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Planting Instructions for Corydalis lutea:

Bloom Time:  Summer Light:  Part shade to full shade
Soil:  Humus-rich, moist but well-drained Moisture:  Average
Planting Depth:  1/2" deep, mulch lightly Spacing: 15 to 18" or more

Upon arrival:  Unpack box and check that you have everything on your packing list. If condensation has formed on the inside of the bag, open and let it air out slightly. Plant everything within a day or two of arrival.

Soil/Location:  Plant your Corydalis in a shady spot in humus-rich, well-drained, woodland type soil. Add compost or peat humus to enrich and loosen the soil, if needed, amending the entire area for best results. Keep the soil light and airy for perennials, so cover them with loose soil and don't pack them in after planting.

Moisture:  Corydalis doesn't mind occasional moisture but should not be wet and will be very drought tolerant when established.

Spacing:  15 to 18" or more

Depth:  Plant with the top of the crown about 1/2" below soil level and then mulch them lightly after planting. This keeps them cool and moist in the summer and protects them from drying winds in the winter.

General Instructions:  Enrich your garden with compost or peat humus, as needed, and mix a couple teaspoons of garden food or bone meal into the planting hole. Plant the roots at the depth listed, then water in lightly. Corydalis prefer a slightly dry start so we only water them in once and then wait for them to sprout. Too much moisture early could damage the new shoots before they get a chance to emerge. Once they are actively growing it is alright to give them supplemental water a couple times a week, allowing the soil to dry between watering, but once established they are very drought tolerant.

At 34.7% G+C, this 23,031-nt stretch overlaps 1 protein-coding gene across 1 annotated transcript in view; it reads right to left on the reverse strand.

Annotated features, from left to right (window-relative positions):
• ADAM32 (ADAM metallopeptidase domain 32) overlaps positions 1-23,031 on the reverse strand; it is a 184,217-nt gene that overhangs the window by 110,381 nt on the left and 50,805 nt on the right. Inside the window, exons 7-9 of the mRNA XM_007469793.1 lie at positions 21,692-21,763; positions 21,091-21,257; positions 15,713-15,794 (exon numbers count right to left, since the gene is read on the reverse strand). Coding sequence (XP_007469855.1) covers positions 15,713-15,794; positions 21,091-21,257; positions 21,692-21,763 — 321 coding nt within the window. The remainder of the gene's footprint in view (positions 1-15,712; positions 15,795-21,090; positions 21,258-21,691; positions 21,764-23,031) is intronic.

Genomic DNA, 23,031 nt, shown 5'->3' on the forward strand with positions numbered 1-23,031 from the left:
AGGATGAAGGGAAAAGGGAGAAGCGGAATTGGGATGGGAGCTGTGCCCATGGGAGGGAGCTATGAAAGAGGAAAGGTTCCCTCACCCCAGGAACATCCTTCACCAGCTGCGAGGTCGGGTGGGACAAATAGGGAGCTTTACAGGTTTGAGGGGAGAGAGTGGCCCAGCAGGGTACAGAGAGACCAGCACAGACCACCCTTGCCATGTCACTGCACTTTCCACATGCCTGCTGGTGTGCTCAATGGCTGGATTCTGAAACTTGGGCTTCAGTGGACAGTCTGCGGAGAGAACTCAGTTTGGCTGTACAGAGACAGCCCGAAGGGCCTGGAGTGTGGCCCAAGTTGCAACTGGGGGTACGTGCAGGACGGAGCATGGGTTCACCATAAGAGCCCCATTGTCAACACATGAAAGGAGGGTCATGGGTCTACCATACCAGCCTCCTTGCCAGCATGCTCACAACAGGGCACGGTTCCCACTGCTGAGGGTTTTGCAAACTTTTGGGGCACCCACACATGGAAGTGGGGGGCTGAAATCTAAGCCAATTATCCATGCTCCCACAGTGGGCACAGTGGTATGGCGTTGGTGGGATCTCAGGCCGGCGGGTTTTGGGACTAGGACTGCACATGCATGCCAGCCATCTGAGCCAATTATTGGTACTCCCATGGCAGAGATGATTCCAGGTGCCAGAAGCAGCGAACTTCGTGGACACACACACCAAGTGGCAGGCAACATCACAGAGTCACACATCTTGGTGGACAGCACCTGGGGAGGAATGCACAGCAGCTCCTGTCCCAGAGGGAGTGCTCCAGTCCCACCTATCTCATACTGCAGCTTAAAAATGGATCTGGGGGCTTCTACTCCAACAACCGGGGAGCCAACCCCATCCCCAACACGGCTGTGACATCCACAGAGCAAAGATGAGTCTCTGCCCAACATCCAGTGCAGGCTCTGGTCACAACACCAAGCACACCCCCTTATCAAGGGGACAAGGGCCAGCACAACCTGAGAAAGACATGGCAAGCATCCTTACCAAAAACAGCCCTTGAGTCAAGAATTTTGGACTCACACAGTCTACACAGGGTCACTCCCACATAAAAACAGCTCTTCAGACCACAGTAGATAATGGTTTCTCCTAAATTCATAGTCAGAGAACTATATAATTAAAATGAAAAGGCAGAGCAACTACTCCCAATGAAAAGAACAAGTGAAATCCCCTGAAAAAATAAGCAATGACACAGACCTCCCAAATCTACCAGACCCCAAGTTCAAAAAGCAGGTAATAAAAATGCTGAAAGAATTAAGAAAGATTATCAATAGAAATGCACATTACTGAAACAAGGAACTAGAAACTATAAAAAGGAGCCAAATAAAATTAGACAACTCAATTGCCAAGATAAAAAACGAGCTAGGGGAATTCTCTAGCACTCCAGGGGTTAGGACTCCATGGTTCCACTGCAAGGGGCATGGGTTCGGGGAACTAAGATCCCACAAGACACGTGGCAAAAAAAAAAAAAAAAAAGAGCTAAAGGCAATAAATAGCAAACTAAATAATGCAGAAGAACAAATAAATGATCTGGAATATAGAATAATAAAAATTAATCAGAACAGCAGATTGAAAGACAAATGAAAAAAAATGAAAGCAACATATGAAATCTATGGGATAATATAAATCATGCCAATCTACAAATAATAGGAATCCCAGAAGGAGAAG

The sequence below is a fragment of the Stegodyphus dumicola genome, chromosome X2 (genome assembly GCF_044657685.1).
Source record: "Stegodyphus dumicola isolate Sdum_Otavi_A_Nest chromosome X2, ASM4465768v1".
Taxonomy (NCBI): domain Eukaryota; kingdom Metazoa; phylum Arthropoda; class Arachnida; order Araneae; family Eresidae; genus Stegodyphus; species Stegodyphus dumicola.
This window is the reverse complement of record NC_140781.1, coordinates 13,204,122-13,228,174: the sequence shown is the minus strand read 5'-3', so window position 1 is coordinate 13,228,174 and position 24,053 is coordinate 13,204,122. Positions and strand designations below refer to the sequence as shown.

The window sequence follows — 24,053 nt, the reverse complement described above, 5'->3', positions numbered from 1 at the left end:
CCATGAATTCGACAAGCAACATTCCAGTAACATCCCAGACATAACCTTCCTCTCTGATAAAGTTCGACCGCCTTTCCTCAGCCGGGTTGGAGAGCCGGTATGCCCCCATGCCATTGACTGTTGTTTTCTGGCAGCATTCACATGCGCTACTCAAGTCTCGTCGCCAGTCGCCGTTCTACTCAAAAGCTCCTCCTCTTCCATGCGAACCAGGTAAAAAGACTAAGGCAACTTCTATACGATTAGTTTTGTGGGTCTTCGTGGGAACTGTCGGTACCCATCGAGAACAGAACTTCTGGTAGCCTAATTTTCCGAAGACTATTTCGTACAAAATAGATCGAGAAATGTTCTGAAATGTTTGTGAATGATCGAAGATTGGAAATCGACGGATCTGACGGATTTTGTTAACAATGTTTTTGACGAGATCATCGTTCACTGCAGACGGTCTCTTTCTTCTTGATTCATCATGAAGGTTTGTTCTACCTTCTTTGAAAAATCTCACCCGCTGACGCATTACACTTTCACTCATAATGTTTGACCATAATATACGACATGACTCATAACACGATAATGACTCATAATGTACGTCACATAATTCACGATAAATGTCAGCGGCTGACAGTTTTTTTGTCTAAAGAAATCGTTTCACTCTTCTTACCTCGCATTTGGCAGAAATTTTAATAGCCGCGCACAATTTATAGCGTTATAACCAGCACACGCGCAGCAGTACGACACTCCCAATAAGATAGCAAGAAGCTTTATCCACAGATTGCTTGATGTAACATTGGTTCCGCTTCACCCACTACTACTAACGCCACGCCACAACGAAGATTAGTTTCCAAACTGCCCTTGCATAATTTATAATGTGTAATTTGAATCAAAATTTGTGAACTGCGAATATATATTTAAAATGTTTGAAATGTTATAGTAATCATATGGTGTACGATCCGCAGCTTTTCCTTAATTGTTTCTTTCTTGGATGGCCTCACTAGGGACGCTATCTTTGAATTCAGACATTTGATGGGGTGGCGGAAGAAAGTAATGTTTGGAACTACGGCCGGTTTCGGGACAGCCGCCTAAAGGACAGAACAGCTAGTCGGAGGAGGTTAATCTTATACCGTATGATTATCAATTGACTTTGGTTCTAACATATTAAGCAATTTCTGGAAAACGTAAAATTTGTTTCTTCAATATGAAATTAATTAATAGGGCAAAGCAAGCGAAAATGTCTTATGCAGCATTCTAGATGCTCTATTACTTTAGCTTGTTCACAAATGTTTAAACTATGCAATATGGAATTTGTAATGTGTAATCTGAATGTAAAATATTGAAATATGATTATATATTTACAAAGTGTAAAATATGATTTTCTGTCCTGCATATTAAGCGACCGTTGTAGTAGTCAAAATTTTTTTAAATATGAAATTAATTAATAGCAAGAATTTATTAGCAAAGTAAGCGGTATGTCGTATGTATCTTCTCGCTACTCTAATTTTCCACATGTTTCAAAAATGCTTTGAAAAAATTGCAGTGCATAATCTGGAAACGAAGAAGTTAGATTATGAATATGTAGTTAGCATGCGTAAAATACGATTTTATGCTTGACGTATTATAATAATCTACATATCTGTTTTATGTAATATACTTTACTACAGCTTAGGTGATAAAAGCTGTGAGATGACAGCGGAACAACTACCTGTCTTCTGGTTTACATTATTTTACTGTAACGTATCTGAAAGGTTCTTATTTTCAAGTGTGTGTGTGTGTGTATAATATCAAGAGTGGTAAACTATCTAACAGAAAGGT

Landscape Uses:  Corydalis lutea makes an excellent ever blooming groundcover in areas of dry shade where other plants may struggle. It will tolerate root competition and will even grow in the shade of evergreen trees. In the woodland garden combine it with ferns, hostas, bleeding hearts (Dicentra), toad lilies (Tricyrtis) and other shade plants.

Self-sown seedlings are very common and very prolific but are easy to weed out and remove if needed, but usually work great when given an area to naturalize.

Hallson Gardens
PO Box 220
Brooklyn, MI 49230

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